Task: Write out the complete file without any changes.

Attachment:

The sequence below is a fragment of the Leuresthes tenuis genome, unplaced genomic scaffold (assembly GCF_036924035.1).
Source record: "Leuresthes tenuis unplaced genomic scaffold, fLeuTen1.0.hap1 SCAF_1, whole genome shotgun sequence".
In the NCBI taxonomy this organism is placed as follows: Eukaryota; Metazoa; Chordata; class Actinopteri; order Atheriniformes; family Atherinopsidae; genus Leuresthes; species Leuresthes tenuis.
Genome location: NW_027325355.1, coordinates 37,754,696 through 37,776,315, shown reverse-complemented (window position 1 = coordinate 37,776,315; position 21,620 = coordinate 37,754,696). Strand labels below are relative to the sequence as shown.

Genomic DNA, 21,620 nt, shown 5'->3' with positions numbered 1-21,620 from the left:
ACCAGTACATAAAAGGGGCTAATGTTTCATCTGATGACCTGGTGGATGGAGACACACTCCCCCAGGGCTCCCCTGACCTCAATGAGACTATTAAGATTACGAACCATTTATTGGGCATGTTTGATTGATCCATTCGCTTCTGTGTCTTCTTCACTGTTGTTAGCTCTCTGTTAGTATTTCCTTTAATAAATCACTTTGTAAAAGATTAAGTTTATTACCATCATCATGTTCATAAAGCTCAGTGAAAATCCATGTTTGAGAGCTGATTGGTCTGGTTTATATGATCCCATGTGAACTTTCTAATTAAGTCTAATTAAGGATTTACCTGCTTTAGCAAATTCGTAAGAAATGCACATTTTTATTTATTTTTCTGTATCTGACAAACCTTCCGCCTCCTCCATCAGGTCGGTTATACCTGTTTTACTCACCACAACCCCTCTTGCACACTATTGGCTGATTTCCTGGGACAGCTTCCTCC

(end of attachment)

The sequence below is a fragment of the Leuresthes tenuis genome, unplaced genomic scaffold (assembly GCF_036924035.1).
Source record: "Leuresthes tenuis unplaced genomic scaffold, fLeuTen1.0.hap1 SCAF_1, whole genome shotgun sequence".
In the NCBI taxonomy this organism is placed as follows: Eukaryota; Metazoa; Chordata; class Actinopteri; order Atheriniformes; family Atherinopsidae; genus Leuresthes; species Leuresthes tenuis.
Genome location: NW_027325355.1, coordinates 37,754,696 through 37,776,315, shown reverse-complemented (window position 1 = coordinate 37,776,315; position 21,620 = coordinate 37,754,696). Strand labels below are relative to the sequence as shown.

Genomic DNA, 21,620 nt, shown 5'->3' with positions numbered 1-21,620 from the left:
ACCAGTACATAAAAGGGGCTAATGTTTCATCTGATGACCTGGTGGATGGAGACACACTCCCCCAGGGCTCCCCTGACCTCAATGAGACTATTAAGATTACGAACCATTTATTGGGCATGTTTGATTGATCCATTCGCTTCTGTGTCTTCTTCACTGTTGTTAGCTCTCTGTTAGTATTTCCTTTAATAAATCACTTTGTAAAAGATTAAGTTTATTACCATCATCATGTTCATAAAGCTCAGTGAAAATCCATGTTTGAGAGCTGATTGGTCTGGTTTATATGATCCCATGTGAACTTTCTAATTAAGTCTAATTAAGGATTTACCTGCTTTAGCAAATTCGTAAGAAATGCACATTTTTATTTATTTTTCTGTATCTGACAAACCTTCCGCCTCCTCCATCAGGTCGGTTATACCTGTTTTACTCACCACAACCCCTCTTGCACACTATTGGCTGATTTCCTGGGACAGCTTCCTCC